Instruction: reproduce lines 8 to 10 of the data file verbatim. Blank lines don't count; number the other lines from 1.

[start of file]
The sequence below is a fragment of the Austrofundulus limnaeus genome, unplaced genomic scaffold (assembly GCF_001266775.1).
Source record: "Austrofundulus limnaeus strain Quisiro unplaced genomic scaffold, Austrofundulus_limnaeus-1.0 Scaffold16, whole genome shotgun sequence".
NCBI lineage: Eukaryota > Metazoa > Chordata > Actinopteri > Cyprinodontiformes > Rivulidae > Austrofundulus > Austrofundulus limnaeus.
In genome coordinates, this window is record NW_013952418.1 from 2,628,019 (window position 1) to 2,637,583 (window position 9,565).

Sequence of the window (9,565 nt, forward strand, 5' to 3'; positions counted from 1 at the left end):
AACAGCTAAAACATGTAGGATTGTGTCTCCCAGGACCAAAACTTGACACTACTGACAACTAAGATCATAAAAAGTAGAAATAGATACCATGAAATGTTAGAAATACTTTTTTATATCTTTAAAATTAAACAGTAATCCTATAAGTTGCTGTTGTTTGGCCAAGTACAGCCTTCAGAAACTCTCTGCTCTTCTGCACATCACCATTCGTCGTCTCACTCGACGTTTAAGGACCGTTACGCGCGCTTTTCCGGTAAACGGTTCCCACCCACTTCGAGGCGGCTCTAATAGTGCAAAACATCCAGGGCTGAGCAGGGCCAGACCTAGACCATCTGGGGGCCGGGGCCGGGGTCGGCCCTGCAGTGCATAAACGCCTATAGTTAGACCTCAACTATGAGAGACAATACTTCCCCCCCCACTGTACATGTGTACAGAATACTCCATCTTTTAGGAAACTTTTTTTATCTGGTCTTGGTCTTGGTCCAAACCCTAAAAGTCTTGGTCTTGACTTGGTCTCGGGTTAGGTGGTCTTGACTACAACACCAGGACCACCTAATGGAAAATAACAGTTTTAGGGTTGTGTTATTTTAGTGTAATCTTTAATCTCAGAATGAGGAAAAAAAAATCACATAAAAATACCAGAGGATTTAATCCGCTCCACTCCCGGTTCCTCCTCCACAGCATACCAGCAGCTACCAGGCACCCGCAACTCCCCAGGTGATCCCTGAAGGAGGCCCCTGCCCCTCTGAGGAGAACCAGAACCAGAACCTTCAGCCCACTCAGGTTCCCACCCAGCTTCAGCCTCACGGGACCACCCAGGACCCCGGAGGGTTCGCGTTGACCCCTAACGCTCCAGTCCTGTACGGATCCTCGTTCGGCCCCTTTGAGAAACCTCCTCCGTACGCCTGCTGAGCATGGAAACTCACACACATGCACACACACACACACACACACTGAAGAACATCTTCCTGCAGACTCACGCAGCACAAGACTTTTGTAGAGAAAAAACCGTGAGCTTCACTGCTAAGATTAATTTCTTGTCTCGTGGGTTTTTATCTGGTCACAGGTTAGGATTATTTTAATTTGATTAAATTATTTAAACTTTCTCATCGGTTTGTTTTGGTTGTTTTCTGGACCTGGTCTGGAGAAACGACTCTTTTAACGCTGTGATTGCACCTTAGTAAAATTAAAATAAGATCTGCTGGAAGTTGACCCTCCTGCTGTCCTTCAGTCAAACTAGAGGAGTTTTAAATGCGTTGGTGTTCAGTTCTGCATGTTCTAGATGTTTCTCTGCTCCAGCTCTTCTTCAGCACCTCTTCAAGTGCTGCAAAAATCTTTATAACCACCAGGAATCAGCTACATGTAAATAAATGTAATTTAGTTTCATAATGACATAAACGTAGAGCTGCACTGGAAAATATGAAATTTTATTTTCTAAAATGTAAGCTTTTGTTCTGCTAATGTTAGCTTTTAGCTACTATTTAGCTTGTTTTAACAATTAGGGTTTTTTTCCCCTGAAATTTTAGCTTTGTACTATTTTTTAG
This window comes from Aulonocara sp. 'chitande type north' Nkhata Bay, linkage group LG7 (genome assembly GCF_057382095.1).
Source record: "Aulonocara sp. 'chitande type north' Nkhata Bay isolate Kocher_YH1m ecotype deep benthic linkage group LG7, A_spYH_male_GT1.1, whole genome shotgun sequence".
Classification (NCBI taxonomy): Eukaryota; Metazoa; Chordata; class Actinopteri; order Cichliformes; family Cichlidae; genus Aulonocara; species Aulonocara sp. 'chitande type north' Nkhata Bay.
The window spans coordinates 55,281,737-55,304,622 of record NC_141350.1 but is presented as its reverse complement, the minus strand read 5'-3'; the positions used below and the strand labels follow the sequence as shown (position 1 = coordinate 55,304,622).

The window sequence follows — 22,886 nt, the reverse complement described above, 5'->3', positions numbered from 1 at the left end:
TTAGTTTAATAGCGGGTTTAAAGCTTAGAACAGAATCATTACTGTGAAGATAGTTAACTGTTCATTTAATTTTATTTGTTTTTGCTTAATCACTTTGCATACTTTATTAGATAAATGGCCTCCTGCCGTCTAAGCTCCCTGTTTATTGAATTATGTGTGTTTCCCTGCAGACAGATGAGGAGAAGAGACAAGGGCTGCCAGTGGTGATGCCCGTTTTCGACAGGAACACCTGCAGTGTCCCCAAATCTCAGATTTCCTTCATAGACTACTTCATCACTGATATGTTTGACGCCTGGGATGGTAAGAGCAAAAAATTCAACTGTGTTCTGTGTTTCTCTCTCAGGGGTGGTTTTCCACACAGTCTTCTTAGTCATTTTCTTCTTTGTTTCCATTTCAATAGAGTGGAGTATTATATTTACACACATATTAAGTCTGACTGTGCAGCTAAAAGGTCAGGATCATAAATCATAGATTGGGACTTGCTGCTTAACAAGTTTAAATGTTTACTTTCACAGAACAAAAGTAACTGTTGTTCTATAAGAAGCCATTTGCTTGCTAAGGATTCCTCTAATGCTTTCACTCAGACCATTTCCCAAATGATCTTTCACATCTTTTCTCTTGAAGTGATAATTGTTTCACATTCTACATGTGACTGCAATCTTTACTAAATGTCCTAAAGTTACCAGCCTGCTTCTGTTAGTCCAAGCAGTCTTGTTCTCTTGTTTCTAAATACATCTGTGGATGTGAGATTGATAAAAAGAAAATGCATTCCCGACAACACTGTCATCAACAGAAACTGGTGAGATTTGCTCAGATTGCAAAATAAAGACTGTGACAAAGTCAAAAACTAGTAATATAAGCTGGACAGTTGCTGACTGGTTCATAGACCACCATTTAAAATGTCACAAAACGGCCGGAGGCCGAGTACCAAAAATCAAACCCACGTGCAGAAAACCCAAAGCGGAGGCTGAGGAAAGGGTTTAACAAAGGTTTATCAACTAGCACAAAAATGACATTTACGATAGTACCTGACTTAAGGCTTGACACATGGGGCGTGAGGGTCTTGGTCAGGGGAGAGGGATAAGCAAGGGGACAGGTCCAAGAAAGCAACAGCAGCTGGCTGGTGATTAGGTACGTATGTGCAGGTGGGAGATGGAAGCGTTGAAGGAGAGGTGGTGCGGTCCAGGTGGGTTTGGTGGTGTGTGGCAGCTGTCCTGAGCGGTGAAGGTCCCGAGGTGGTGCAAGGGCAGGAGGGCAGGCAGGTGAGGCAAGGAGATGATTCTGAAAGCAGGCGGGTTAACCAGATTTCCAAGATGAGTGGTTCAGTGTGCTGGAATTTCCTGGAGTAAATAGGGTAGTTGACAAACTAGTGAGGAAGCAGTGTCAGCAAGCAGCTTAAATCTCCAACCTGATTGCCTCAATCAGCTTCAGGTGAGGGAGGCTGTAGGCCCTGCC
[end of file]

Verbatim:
Source record: "Aulonocara sp. 'chitande type north' Nkhata Bay isolate Kocher_YH1m ecotype deep benthic linkage group LG7, A_spYH_male_GT1.1, whole genome shotgun sequence".
Classification (NCBI taxonomy): Eukaryota; Metazoa; Chordata; class Actinopteri; order Cichliformes; family Cichlidae; genus Aulonocara; species Aulonocara sp. 'chitande type north' Nkhata Bay.
The window spans coordinates 55,281,737-55,304,622 of record NC_141350.1 but is presented as its reverse complement, the minus strand read 5'-3'; the positions used below and the strand labels follow the sequence as shown (position 1 = coordinate 55,304,622).